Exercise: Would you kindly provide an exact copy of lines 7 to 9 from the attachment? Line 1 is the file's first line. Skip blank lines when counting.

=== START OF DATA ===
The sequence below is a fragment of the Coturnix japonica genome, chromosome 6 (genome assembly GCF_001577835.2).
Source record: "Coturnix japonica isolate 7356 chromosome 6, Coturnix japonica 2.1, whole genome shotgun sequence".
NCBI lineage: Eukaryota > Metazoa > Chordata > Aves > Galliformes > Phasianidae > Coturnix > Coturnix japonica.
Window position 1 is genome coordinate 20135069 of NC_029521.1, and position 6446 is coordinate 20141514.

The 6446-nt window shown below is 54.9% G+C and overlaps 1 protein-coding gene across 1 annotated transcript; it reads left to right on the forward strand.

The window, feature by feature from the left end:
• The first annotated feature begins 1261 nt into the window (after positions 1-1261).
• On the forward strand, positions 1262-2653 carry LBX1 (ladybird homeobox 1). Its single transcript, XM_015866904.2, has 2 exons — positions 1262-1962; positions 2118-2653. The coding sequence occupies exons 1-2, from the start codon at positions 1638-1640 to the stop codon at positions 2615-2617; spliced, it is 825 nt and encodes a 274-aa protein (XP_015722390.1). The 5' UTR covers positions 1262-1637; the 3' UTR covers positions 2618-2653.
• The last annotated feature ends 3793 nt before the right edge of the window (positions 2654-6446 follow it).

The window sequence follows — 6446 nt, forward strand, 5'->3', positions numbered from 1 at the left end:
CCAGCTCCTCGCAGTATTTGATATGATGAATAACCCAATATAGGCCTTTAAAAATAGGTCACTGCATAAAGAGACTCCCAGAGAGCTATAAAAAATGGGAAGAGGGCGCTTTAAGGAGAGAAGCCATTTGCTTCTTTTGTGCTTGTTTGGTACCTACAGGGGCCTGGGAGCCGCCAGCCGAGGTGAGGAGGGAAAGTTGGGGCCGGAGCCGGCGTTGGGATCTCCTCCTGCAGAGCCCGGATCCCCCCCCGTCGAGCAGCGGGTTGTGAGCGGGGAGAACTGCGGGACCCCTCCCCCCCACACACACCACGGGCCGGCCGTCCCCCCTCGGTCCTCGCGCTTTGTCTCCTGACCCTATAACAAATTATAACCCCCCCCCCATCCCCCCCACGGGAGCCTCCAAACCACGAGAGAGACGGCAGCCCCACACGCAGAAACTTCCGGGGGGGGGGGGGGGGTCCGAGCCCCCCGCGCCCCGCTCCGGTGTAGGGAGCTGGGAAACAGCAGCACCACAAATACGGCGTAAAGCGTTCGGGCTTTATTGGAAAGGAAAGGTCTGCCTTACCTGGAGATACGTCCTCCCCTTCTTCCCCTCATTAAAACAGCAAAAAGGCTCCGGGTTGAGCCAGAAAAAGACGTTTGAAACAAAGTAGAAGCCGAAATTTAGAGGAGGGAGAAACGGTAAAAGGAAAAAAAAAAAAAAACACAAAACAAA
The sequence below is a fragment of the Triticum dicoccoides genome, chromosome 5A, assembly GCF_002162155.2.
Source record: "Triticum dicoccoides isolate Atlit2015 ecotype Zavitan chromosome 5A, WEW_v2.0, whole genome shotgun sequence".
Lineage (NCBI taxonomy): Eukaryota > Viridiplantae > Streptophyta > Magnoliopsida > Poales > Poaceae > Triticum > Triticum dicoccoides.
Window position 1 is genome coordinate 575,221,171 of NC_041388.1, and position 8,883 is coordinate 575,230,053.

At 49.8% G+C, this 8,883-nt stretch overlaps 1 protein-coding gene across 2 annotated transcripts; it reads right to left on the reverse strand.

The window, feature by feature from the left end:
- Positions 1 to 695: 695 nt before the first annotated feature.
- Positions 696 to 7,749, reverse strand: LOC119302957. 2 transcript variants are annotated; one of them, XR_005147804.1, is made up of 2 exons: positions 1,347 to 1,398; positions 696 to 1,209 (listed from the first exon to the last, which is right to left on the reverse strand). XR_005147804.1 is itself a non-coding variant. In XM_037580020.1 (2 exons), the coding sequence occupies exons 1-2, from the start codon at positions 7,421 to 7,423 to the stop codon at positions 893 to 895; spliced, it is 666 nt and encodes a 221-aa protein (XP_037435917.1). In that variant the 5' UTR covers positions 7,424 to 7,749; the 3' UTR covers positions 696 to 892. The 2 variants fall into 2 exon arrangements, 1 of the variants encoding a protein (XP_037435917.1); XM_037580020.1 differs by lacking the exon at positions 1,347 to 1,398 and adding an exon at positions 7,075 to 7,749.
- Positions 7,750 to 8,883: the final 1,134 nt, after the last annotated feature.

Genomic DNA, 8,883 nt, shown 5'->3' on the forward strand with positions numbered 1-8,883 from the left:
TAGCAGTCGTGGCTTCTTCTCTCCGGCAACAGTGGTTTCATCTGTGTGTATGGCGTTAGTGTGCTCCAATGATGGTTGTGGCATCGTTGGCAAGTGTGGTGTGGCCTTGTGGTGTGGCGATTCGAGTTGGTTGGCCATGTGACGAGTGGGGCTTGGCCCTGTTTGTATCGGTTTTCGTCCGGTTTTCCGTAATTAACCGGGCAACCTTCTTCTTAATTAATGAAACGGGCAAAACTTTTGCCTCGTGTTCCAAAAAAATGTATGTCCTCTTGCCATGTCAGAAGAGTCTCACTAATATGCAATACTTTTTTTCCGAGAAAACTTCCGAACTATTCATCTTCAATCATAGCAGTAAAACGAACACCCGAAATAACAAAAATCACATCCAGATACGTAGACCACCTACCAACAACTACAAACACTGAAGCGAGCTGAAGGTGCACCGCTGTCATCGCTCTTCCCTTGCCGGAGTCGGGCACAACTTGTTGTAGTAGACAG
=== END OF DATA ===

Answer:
• The first annotated feature begins 1261 nt into the window (after positions 1-1261).
• On the forward strand, positions 1262-2653 carry LBX1 (ladybird homeobox 1). Its single transcript, XM_015866904.2, has 2 exons — positions 1262-1962; positions 2118-2653. The coding sequence occupies exons 1-2, from the start codon at positions 1638-1640 to the stop codon at positions 2615-2617; spliced, it is 825 nt and encodes a 274-aa protein (XP_015722390.1). The 5' UTR covers positions 1262-1637; the 3' UTR covers positions 2618-2653.
• The last annotated feature ends 3793 nt before the right edge of the window (positions 2654-6446 follow it).